ComEd and Kincaid have filed motions for judgment on the pleadings--which we will treat as motions for summary judgment--in Case No. 96 C 7295 contending that the Illinois successor statute is preempted by federal labor law, i.e., the LMRA and NLRA.
ComEd has filed a similar motion--which we will also treat as a motion for summary judgment--in its declaratory judgment action (Case No. 96 C 3989). Local 15 responds that the motions must be denied because: (1) this case is only of peripheral concern to the LMRA and touches interests in state law and local feeling and responsibility; (2) this case does not involve interpretation of the collective bargaining agreement but only application of its terms and conditions; (3) there are disputed material facts; and (4) this dispute is not a "real case" ripe for decision.
The issues in Local 15's case (No. 96 C 7295) against ComEd and Kincaid are identical to those in ComEd's declaratory judgment action (No. 96 C 3989): whether the Illinois successor statute is preempted by federal labor law, i.e., the LMRA and NLRA. The following discussion on federal preemption is therefore directed to both cases.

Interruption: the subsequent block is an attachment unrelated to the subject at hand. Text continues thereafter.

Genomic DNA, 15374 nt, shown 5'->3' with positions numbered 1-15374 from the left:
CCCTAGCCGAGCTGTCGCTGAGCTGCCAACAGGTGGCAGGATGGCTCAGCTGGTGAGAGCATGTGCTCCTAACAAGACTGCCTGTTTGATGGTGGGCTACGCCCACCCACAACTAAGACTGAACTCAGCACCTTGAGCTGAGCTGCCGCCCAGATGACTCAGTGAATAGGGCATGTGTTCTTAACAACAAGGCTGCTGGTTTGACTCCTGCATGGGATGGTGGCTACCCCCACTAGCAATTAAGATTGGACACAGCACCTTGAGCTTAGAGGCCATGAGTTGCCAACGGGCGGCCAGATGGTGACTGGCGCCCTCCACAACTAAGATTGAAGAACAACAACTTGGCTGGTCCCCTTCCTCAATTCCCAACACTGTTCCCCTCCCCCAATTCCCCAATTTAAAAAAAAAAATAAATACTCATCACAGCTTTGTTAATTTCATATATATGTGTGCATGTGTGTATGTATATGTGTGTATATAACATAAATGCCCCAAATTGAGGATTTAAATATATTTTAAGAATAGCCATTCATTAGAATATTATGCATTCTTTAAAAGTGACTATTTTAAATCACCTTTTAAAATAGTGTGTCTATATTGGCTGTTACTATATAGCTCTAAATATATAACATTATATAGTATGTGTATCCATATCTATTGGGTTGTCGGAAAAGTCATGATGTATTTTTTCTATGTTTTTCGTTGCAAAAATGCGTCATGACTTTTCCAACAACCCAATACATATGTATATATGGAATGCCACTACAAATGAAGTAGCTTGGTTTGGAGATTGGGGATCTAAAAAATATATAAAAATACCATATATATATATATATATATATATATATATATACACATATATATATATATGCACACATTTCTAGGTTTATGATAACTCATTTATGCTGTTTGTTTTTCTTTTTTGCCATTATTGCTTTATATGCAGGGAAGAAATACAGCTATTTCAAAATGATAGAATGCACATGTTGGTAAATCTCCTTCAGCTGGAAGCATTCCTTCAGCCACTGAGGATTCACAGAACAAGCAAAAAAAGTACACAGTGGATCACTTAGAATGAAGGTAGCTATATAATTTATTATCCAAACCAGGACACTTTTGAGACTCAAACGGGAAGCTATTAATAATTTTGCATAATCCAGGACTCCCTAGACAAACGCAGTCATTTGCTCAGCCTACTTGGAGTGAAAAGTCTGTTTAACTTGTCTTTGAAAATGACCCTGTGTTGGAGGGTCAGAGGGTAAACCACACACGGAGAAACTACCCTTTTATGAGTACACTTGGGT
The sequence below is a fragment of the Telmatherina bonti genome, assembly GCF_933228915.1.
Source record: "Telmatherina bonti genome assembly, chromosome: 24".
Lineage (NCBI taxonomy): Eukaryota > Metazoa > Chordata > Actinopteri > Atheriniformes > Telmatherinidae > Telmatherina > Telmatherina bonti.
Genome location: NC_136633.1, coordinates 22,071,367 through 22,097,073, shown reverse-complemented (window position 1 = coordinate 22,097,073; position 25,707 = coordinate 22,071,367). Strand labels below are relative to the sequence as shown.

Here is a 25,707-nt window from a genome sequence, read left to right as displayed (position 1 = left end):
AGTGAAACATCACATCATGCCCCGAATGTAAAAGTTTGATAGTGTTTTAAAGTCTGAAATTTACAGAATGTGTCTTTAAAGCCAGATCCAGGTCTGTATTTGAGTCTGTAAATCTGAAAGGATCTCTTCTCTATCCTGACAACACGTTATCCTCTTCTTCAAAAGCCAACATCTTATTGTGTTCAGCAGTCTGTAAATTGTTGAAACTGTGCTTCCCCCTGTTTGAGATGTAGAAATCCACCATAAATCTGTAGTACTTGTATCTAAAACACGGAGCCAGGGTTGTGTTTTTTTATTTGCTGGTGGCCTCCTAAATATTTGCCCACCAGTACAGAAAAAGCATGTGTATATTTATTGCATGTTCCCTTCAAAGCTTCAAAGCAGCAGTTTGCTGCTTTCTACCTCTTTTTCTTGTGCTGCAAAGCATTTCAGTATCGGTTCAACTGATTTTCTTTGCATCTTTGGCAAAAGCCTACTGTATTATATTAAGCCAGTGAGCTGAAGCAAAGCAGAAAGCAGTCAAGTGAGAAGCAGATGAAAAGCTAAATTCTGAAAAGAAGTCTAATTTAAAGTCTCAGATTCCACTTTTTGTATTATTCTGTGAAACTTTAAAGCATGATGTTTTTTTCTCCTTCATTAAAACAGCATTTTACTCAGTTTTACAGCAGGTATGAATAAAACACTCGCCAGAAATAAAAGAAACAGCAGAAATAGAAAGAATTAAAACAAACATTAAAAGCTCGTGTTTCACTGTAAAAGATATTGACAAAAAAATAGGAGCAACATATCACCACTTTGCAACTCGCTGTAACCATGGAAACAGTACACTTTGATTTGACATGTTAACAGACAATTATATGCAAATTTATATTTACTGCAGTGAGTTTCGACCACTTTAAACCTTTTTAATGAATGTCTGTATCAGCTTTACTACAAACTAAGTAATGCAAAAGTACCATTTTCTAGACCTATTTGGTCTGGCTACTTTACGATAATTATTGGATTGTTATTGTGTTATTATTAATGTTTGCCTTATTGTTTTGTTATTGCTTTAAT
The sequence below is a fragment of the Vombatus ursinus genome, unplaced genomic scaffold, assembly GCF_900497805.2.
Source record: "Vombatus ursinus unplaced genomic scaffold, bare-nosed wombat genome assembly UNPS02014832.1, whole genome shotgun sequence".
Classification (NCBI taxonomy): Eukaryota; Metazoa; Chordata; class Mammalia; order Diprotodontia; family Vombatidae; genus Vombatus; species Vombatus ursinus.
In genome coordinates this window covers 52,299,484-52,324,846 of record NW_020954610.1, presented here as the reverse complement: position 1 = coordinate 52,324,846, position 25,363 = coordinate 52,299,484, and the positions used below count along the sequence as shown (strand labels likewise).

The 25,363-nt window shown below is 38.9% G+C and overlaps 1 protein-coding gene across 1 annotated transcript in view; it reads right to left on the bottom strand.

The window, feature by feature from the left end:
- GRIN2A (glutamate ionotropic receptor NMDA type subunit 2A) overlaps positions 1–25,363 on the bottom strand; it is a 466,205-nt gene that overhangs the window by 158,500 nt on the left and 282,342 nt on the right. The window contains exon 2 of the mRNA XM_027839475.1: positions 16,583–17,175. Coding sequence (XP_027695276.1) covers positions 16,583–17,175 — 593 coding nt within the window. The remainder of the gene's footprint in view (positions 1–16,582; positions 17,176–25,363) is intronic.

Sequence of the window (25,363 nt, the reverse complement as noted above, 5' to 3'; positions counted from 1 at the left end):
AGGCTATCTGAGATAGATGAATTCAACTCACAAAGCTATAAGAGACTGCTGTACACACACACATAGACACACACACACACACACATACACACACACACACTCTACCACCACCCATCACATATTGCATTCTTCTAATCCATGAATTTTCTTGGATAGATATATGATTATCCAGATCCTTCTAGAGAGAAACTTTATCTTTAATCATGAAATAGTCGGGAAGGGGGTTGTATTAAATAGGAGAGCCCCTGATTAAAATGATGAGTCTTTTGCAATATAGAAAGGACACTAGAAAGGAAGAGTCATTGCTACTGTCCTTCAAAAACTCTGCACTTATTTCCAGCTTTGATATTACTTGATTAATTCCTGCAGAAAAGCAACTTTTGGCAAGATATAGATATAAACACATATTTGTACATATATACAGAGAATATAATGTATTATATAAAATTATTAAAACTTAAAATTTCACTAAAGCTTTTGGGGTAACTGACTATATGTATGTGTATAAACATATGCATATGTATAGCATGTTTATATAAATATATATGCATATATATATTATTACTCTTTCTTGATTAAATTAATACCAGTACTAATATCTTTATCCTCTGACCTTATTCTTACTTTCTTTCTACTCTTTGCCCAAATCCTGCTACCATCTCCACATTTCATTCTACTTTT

The Supremacy Clause of the United States Constitution provides that "the Laws of the United States which shall be made in Pursuance [of the Constitution]... shall be the supreme law of the land." U.S. Const. art. VI, cl. 2.
This provision invalidates all laws that conflict or interfere with an Act of Congress. Rose v. Arkansas State Police, 479 U.S. 1, 3, 93 L. Ed. 2d 183, 107 S. Ct. 334 (1986). It also gives Congress the power to preempt state law. NLRB v. State of Ill. Dept. of Employment Sec., 988 F.2d 735, 738 (7th Cir. 1993).
Congressional power to legislate in the area of labor relations is well-established. Evans v. Einhorn, 855 F.2d 1245, 1249 (7th Cir. 1988)(citing NLRB v. Jones & Laughlin Steel Corp., 301 U.S. 1, 81 L. Ed. 893, 57 S. Ct. 615 (1937)). Two federal statutes provide the major sources of federal preemption in this area: § 301 of the LMRA, 29 U.S.C. § 185(a), and § 8 and § 9(a) of the NLRA, 29 U.S.C. § 158 and § 159(a). Because Congress has never exercised its authority to occupy the entire field of labor relations, the question whether a certain state statute is preempted by federal labor law is one of congressional intent. Hawaiian Airlines, Inc. v. ...